Glasgow it ain’t but fortunately Andy Murray is the same as ever. The world No 3 did exactly what was expected of him yesterday, keeping alive Britain’s hopes in the Davis Cup quarter-final against France and doing his best to whip up an initially tepid Queen’s Club crowd into a state of frenzy.
His 7-5, 7-6, 6-2 victory over Jo-Wilfried Tsonga ensured the opening day of the tie finished level pegging with the French after James Ward, the hero against the United States at the Emirates Arena back in March, fell tamely to Gilles Simon 6-4, 6-4, 6-1. A point apiece and, with Murray possibly to play doubles with his brother, Jamie, today, the road to the semi-finals is still hard but definitely navigable.
It left Leon Smith, the team captain, with a difficult decision last night: does he drop Dom Inglot from the doubles and, instead, field the Murray brothers or does he give the Wimbledon semi-finalist a day to rest in readiness for the reverse singles on Sunday? The sensible money is on Andy and Jamie turning out for national service today.
“I always want to play,” Andy said. “It’s about doing what is best for the team. I’ve also had a long few months as well and it’s about doing what’s best for us to win the tie. I need to be fresh for Sunday, but we will chat about it and, hopefully, I can play.”
In Glasgow, the crowd had raised the rafters with every point played, every rally won and every rubber secured by the British team. At Queen’s, the atmosphere was very different. The club had helpfully put a notice on their website welcoming visitors to the venue and encouraging them to enjoy themselves.
“Everyone attending is strongly encouraged to throw off the shackles, enter the spirit of the event and wear something patriotic, union jacks from head to toe,” it read.
Presumably, for this weekend only, ladies would not be reprimanded for loosening their stays, either, but it was the French who were leading the singing and the cheering. Armed with drums, trumpets and, in one case, a Native American chief’s feathered headdress, les bleus were putting the Brits to shame. But, as Ward pointed out, he had given the home supporters little to cheer in the first rubber. Cue Murray to inject some life into the tie.
A week ago, he was bitterly disappointed as he emptied his locker for the last time at the All England Club. He had done everything he could to be ready for a big charge at Wimbledon: he was playing some of the best tennis of his career and he was feeling as strong as an ox – and then he ran into an inspired Roger Federer in the semi-finals. Trying to lift his spirits again so soon after that defeat would take a block and tackle but between Murray, his teammates and the response he got from the crowd yesterday, they managed it.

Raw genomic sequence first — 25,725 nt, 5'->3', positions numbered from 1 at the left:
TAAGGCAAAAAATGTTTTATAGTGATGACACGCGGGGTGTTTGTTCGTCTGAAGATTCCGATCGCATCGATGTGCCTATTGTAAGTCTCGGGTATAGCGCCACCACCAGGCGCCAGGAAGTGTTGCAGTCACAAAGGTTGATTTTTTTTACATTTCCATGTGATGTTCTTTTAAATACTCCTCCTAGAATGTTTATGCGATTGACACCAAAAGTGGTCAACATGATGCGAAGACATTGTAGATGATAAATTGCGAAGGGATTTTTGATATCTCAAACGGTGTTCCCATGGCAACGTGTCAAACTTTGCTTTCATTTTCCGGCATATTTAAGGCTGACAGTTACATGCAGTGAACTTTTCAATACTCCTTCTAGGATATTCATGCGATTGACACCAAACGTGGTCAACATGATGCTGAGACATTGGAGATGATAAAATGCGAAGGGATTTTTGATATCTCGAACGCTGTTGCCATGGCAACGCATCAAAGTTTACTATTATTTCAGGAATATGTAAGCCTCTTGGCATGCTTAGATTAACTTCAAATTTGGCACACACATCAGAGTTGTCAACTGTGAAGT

Murray began with an ace – always a crowd pleaser – and then slowly, but surely, raised his energy levels and the noise levels in the stands with every game that passed. Tsonga was proving a difficult nut to crack – his serve was given extra fizz on the grass court and his wish to head for the net at every opportunity was taking the fight to the Scot.
And then, from looking a bit fraught and a bit tetchy, Murray changed. One moment he was complaining about the footing at the back of the court and the next, he was up on his toes, sensing an opportunity. As Tsonga served to stay in the set, Murray got to break point. Tsonga took it back but Murray had moved up a gear. He had to wait until Tsonga served again to get his reward but, when he finally broke the Frenchman’s serve and took the set, he roared and the crowd roared with him.
From there, Murray was not to be beaten. He dropped serve at the start of the second set but broke back a handful of games later. And, once into the tiebreak, he threw everything but his racket bag at his rival in order to get a decent return on the thundering Tsonga serve. It took three set points for Murray to take a 2-0 lead but, once he had, the third set was a formality – Murray was on a roll and Tsonga had had enough.
As for Ward, he was well beaten. In a blustery wind, he was caught between a rock and a hard place: he did not trust the conditions enough to be aggressive but, if he stayed passive, he would be wiped off the court. Alas, he chose the latter option and Simon did the rest.
Smith begged the crowd to make as much noise as possible for the remaining two days. If he opts to play both Murray brothers today, his request will surely be granted.